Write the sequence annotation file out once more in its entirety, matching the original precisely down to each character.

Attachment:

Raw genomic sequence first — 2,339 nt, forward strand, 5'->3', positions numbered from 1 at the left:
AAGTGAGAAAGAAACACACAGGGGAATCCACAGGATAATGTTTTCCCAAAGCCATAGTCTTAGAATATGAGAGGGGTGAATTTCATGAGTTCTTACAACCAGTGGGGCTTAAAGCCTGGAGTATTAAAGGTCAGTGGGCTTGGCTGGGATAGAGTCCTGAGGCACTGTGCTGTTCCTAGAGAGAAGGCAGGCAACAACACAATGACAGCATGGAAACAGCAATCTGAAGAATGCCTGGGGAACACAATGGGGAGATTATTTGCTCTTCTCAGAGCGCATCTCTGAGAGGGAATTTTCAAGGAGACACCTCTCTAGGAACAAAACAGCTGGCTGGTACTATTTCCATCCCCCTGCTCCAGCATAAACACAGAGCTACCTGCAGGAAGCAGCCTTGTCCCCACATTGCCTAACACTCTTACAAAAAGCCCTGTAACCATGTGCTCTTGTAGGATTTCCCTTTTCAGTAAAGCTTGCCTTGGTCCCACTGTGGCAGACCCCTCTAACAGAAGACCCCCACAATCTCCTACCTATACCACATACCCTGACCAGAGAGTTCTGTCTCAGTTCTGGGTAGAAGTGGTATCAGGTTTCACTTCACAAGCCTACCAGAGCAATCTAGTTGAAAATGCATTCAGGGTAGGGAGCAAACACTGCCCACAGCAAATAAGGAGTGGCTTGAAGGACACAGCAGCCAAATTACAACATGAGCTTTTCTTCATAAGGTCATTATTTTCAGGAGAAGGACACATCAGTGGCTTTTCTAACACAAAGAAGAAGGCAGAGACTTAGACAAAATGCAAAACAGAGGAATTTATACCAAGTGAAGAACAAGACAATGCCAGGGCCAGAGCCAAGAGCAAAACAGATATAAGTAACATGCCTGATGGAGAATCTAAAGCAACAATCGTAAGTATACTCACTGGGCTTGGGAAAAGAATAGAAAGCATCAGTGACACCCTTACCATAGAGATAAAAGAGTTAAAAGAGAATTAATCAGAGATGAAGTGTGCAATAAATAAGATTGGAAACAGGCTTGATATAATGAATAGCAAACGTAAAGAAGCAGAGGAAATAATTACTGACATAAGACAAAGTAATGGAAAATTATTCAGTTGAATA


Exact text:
Raw genomic sequence first — 2,339 nt, forward strand, 5'->3', positions numbered from 1 at the left:
AAGTGAGAAAGAAACACACAGGGGAATCCACAGGATAATGTTTTCCCAAAGCCATAGTCTTAGAATATGAGAGGGGTGAATTTCATGAGTTCTTACAACCAGTGGGGCTTAAAGCCTGGAGTATTAAAGGTCAGTGGGCTTGGCTGGGATAGAGTCCTGAGGCACTGTGCTGTTCCTAGAGAGAAGGCAGGCAACAACACAATGACAGCATGGAAACAGCAATCTGAAGAATGCCTGGGGAACACAATGGGGAGATTATTTGCTCTTCTCAGAGCGCATCTCTGAGAGGGAATTTTCAAGGAGACACCTCTCTAGGAACAAAACAGCTGGCTGGTACTATTTCCATCCCCCTGCTCCAGCATAAACACAGAGCTACCTGCAGGAAGCAGCCTTGTCCCCACATTGCCTAACACTCTTACAAAAAGCCCTGTAACCATGTGCTCTTGTAGGATTTCCCTTTTCAGTAAAGCTTGCCTTGGTCCCACTGTGGCAGACCCCTCTAACAGAAGACCCCCACAATCTCCTACCTATACCACATACCCTGACCAGAGAGTTCTGTCTCAGTTCTGGGTAGAAGTGGTATCAGGTTTCACTTCACAAGCCTACCAGAGCAATCTAGTTGAAAATGCATTCAGGGTAGGGAGCAAACACTGCCCACAGCAAATAAGGAGTGGCTTGAAGGACACAGCAGCCAAATTACAACATGAGCTTTTCTTCATAAGGTCATTATTTTCAGGAGAAGGACACATCAGTGGCTTTTCTAACACAAAGAAGAAGGCAGAGACTTAGACAAAATGCAAAACAGAGGAATTTATACCAAGTGAAGAACAAGACAATGCCAGGGCCAGAGCCAAGAGCAAAACAGATATAAGTAACATGCCTGATGGAGAATCTAAAGCAACAATCGTAAGTATACTCACTGGGCTTGGGAAAAGAATAGAAAGCATCAGTGACACCCTTACCATAGAGATAAAAGAGTTAAAAGAGAATTAATCAGAGATGAAGTGTGCAATAAATAAGATTGGAAACAGGCTTGATATAATGAATAGCAAACGTAAAGAAGCAGAGGAAATAATTACTGACATAAGACAAAGTAATGGAAAATTATTCAGTTGAATA